Rain gardens are landscaped areas designed to capture and treat rainwater that runs off roof and paved surfaces. Runoff is directed toward a depression in the ground, which is planted with flood and drought-resistant plants. As the water nourishes the plants, the garden stores, evaporates, and infiltrates rainwater into the soil. The soil absorbs runoff pollutants, which are broken down over time by microorganisms and plant roots.
Rain gardens are a relatively low-cost, effective, and aesthetically pleasing way to reduce the amount of stormwater that runs off your property and washes pollutants into storm drains, local streams, and the Monterey Bay. While protecting water quality, rain gardens also provide attractive landscaping and habitat for birds, butterflies, and other animals, especially when planted with native plants.
Is a Rain Garden Feasible for My Project?
Rain gardens are appropriate where the following site characteristics are present:
- Rain gardens should be installed at least 5 feet from building foundations. The ground adjacent to the building should slope away at a 2% minimum slope. A downspout extension or ”swale” (landscaped channel) can be used to convey rain from a roof directly into a rain garden. Rain gardens can also be located downstream from a rain barrel overflow path.
- Rain gardens should be at least 3 feet from public sidewalks (or have an appropriate impermeable barrier installed), 5 feet from property lines, and in an area where potential overflow will not run onto neighboring properties.
- The site should have well-drained soil and be relatively flat. Soil amendments can improve infiltration in areas with poor drainage. Add about 3 inches of compost to any soil type and till it in to a depth of about 12 inches.
- A front or backyard can work well for a rain garden, especially in areas where the slope naturally drains the stormwater to the rain garden location.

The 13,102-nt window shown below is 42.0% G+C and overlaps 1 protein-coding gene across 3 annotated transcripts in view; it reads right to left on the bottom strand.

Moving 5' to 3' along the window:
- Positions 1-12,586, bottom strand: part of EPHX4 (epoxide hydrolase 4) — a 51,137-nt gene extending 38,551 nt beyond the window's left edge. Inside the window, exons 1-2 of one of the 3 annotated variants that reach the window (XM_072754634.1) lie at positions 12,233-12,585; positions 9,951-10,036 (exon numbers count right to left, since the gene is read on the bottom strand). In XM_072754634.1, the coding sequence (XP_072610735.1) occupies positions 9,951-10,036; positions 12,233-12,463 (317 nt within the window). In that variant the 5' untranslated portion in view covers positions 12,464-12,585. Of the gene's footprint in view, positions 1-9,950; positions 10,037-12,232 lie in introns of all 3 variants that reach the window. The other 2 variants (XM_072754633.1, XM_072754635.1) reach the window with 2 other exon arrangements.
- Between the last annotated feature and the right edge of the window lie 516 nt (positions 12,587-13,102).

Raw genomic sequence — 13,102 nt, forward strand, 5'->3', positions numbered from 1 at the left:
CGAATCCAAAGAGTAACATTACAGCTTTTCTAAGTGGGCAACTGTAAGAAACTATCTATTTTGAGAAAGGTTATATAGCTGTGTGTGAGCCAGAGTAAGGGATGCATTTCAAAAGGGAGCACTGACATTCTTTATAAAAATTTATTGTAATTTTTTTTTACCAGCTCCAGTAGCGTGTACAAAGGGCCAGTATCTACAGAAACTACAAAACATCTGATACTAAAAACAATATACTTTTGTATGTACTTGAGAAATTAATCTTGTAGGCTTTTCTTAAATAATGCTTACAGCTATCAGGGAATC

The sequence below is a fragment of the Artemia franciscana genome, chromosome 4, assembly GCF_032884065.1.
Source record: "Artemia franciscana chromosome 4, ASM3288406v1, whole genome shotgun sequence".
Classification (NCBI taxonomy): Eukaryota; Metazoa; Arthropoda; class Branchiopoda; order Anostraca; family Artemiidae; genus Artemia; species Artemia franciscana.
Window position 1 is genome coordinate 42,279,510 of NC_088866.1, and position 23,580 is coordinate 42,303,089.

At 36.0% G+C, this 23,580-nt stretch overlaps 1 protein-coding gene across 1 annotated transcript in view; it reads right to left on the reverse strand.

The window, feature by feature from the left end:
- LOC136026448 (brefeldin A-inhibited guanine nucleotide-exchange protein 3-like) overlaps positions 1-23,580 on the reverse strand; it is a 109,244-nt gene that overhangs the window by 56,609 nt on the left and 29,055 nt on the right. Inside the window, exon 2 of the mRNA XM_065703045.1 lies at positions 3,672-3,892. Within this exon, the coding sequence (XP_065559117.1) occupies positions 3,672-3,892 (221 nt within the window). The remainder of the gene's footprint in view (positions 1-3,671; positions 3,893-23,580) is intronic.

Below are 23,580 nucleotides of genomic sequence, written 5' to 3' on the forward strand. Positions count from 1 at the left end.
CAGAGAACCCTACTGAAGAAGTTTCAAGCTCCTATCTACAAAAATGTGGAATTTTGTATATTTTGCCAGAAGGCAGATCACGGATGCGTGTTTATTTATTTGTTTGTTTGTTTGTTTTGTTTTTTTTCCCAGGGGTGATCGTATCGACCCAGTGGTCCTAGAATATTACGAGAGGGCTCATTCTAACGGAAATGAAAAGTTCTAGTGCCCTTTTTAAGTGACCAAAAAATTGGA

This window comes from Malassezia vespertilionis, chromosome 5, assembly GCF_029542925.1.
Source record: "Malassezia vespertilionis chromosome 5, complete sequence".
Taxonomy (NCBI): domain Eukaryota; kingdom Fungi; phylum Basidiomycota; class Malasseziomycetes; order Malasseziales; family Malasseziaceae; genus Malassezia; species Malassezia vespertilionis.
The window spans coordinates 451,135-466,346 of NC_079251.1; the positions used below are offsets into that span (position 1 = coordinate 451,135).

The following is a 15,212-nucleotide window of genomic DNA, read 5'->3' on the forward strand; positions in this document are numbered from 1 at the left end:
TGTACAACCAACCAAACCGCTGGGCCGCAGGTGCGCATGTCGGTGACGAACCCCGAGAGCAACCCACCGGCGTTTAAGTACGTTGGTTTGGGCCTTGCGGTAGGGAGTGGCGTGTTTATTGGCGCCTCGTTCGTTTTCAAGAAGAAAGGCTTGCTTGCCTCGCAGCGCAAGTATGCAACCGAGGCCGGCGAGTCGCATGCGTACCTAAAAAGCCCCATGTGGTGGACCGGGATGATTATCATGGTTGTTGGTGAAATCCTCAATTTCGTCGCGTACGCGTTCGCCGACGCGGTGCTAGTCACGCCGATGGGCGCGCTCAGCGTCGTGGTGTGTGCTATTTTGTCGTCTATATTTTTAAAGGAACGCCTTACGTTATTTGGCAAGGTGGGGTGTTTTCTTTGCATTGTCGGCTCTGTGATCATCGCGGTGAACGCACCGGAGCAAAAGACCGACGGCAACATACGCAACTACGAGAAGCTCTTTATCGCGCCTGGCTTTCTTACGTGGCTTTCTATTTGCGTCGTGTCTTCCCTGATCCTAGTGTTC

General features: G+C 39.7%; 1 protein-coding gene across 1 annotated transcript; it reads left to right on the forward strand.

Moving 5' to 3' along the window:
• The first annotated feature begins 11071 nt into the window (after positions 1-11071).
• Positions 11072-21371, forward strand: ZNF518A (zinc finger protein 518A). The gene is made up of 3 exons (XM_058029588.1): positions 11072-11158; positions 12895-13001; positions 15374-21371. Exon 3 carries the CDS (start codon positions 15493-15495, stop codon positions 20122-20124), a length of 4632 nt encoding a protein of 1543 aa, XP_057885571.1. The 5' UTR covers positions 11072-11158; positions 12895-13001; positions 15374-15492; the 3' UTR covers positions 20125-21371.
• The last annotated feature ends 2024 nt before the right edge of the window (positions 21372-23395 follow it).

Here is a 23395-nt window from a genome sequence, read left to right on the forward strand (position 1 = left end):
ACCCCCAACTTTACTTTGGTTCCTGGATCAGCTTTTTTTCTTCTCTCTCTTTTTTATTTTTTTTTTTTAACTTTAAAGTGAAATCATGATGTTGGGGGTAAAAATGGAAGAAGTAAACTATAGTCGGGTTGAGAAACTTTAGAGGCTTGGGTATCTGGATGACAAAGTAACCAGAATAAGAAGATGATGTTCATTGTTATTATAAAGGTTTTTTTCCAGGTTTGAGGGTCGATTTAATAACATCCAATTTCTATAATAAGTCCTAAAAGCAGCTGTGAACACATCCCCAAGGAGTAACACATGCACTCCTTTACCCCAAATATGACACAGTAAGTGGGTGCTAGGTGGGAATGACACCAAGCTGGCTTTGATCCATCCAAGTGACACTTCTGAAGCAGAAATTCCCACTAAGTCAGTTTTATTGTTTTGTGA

How Large Does My Rain Garden Need to Be?
A general recommendation for a garden with a 6-inch ponding depth is to size the rain garden to approximately 4% of the contributing impervious area. Your soil type will affect how the rain garden should be sized because the water infiltration rate depends on the soil type; rain gardens should be larger in areas with slower infiltration. The following table can be used as general guidance.
|Contributing Area |
|Rain Garden Area |
|500 – 700||24|
|701 – 900||32|
|901 – 1,100||40|
|1,101 – 1,300||48|
|1,301 – 1,500||56|
|1,501 – 2000*||70|
*Projects adding roof or other impervious areas in excess of 2,000 sq. ft. should add 20 sq. ft. of rain garden
How to Plan and Install a Rain Garden
- Before choosing the location of your rain garden, observe how rainwater is distributed across your home and yard. The ideal rain garden location is a flat or gently sloped area and is down slope from a runoff source.
- Site your garden at least 5 feet away from any structures (unless an impermeable barrier is used) and 5 feet from property lines.
- Avoid siting your garden over underground utilities and septic systems, near large trees, or next to a creek, stream or other water body.
- Your rain garden will overflow in large storms. Therefore, all garden designs should include an overflow system. One option is to build the perimeter of the garden so that it is perfectly level and to allow water to gently spill over the top during large storms. Another option is to build in a spillway that connects to another landscaped area, or the storm drain system.
Plan the Size of Your Rain Garden
- Once you have determined where your garden will be sited, look at the surrounding area and identify which surfaces will contribute runoff to the garden. Is it all or just a part of the roof, patio, or driveway?
- Estimate the roof area by measuring the length and width of the building foundation and adding a few inches for the overhang. Multiply the length times the width to determine the contributing area. Once you have calculated the area of each contributing surface, add them up to obtain the total contributing area.